However the most successful global action to date has been ‘slow steaming’, as the term suggests it means throttling back the engines and extending the ocean leg transit times to reduce fuel burn. To be fair, slow steaming was introduced when oil prices hit an all time high of around US$730 per tonne in July 2008 for the lowest grade bunker fuel, while low-sulphur prices were almost double the bunker price.

Now, container shipping lines, including OOCL, Cosco and South Korea’s Hanjin Shipping have cut the speed of their ships from around 24-25 knots to about 14-15 knots. Maersk estimated that it saved about US$500 million and cut carbon emissions by 15 percent after introducing slow steaming at the end of 2009.

Other technological improvements have been made by carriers such as OOCL and French container shipping company CMA CGM on their large containerships to improve the efficiency of engines, propellers and hull paint.

Danish ship classification society Det Norske Veritas estimated the global shipping industry could cut its air emissions by 15 percent – equivalent to about 225 million tonnes per year – by adopting 10 existing technologies. These include cutting ship speeds, better voyage planning and improving propeller design and propulsion efficiency.

Maersk Line became the first in its industry to independently verify its carbon emissions vessel by vessel – a move that enables customers to track the environmental data along with other performance information about shipping lines.

The consequence for most shippers (manufacturers, importers and exporters) has been that they have had to factor in extra days into their supply chains when shipping goods to market. On the positive side many environmentally aware customers of Maersk Line will benefit from reducing their carbon footprints as a result of the carrier’s initiatives.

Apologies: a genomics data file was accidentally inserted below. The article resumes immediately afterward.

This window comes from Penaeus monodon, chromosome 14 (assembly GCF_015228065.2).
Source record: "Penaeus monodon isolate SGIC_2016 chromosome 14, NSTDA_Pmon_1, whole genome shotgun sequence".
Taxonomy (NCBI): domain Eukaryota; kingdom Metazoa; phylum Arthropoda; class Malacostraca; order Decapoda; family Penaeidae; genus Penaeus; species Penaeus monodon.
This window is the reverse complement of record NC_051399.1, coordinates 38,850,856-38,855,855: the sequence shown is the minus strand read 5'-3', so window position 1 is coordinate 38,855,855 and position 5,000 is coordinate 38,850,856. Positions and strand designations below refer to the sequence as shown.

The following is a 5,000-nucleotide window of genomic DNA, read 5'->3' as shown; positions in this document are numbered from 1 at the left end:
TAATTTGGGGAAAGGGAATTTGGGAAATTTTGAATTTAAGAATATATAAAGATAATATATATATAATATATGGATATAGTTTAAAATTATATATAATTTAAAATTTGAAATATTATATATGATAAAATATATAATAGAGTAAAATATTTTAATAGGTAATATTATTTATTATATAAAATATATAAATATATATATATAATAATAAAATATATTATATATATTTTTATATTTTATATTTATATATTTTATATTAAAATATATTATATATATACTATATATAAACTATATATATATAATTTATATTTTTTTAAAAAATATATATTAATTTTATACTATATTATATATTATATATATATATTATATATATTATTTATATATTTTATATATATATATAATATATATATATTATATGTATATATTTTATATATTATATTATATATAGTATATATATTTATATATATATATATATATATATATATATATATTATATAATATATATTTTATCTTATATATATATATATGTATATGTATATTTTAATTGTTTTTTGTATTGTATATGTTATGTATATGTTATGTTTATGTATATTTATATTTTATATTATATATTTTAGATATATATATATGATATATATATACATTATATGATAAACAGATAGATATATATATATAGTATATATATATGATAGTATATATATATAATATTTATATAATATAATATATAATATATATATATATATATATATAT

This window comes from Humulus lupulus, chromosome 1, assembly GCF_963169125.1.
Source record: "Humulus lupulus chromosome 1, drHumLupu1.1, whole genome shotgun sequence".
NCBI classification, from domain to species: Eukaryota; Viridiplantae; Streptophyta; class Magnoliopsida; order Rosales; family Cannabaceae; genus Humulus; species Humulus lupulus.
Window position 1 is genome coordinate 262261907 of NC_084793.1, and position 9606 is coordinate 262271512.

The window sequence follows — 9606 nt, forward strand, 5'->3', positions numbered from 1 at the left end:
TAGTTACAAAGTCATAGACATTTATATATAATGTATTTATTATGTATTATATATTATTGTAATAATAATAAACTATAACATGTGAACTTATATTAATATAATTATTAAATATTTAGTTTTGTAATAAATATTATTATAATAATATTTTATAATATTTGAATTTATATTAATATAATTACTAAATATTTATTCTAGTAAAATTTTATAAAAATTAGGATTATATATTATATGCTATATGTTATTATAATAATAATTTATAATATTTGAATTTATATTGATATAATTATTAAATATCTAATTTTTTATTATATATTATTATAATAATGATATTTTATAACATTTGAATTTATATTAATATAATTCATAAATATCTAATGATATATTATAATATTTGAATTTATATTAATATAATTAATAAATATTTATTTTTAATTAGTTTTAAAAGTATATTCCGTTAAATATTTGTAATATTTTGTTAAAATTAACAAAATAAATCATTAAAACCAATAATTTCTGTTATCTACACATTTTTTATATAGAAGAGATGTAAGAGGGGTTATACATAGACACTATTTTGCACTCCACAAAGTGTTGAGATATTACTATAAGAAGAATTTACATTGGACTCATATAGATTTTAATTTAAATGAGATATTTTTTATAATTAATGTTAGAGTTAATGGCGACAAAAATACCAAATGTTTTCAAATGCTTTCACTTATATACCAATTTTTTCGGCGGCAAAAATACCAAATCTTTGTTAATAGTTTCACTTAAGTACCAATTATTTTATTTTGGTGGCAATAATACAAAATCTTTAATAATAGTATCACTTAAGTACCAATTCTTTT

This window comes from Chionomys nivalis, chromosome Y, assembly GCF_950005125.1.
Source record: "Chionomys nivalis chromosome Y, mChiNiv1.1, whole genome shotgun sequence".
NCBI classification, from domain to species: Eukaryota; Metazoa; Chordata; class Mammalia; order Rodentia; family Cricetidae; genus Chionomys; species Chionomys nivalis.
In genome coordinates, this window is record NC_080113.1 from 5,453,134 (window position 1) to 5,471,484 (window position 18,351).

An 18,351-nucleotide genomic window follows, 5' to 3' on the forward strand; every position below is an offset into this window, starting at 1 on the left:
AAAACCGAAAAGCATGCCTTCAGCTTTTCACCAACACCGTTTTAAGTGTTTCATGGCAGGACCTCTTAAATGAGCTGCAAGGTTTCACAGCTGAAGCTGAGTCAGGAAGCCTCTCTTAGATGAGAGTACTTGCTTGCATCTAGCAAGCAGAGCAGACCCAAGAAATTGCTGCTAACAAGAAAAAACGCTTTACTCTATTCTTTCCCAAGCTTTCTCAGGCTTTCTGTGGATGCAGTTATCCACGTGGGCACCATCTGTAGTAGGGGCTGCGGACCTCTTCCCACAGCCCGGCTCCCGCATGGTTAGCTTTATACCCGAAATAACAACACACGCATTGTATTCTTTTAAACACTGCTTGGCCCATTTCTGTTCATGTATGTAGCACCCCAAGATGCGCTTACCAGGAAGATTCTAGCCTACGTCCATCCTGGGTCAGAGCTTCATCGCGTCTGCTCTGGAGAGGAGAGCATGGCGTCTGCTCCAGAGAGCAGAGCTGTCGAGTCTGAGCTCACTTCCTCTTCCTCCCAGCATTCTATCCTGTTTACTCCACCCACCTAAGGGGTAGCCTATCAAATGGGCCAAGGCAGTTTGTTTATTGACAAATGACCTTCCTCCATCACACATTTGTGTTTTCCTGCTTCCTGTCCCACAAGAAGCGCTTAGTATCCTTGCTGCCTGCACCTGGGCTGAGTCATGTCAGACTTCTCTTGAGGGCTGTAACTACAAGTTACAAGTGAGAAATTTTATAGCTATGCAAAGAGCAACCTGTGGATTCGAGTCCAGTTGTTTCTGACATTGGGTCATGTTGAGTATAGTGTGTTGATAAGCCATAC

More than 20 of the biggest container shipping carriers using Hong Kong port have said they’ll switch to a low-sulphur diesel fuel from 1 January, 2011.

All well and good you may say, but shipping has struggled for centuries to win the hearts and minds of the public, and the latest barrage of criticism is a consequence of shipping hiding its light under a bushel for far too long.

Without an organized shipping industry international trade would grind to a halt, supermarkets and shopping malls would close as imported goods disappeared and factories would close as raw material and components are not delivered.

Now, container shipping lines have cut the speed of their ships from around 24-25 knots to about 14-15 knots. Maersk estimated that it saved about US$500 million and cut carbon emissions by 15 percent after introducing slow steaming at the end of 2009

The global economy means that manufactured goods in component or raw material form are shipped from all over the world for final assembly or processing. Parts from Taiwan, software form the US, textiles from Bangladesh, fashion good from Europe and wheat from Canada. They all have to be shipped in an affordable and timely manner to the next stage of assembly or processing before delivery to the showroom, retail outlet or supermarket.

Generally the only time the public has any interest in shipping is when rescue workers are scooping up oil-soaked cormorants from a beach in France. The fact is that shipping is a highly efficient well-run business that delivers day in and day out at a very reasonable cost.

The high cost of entry into shipping and the high running costs mean that only well-resourced companies with deep pockets can afford to buy, build and operate these vessels.

At a recent shipping conference in China an exasperated senior manager from a global shipping line, came under fire from shipper groups about rising freight surcharges levied by carriers. He hit back by saying that his company is going to invest HK$1 billion in new ships in the next five years in order to meet demand to ship their goods to market, for ever decreasing returns. What other business would countenance that scenario he asked?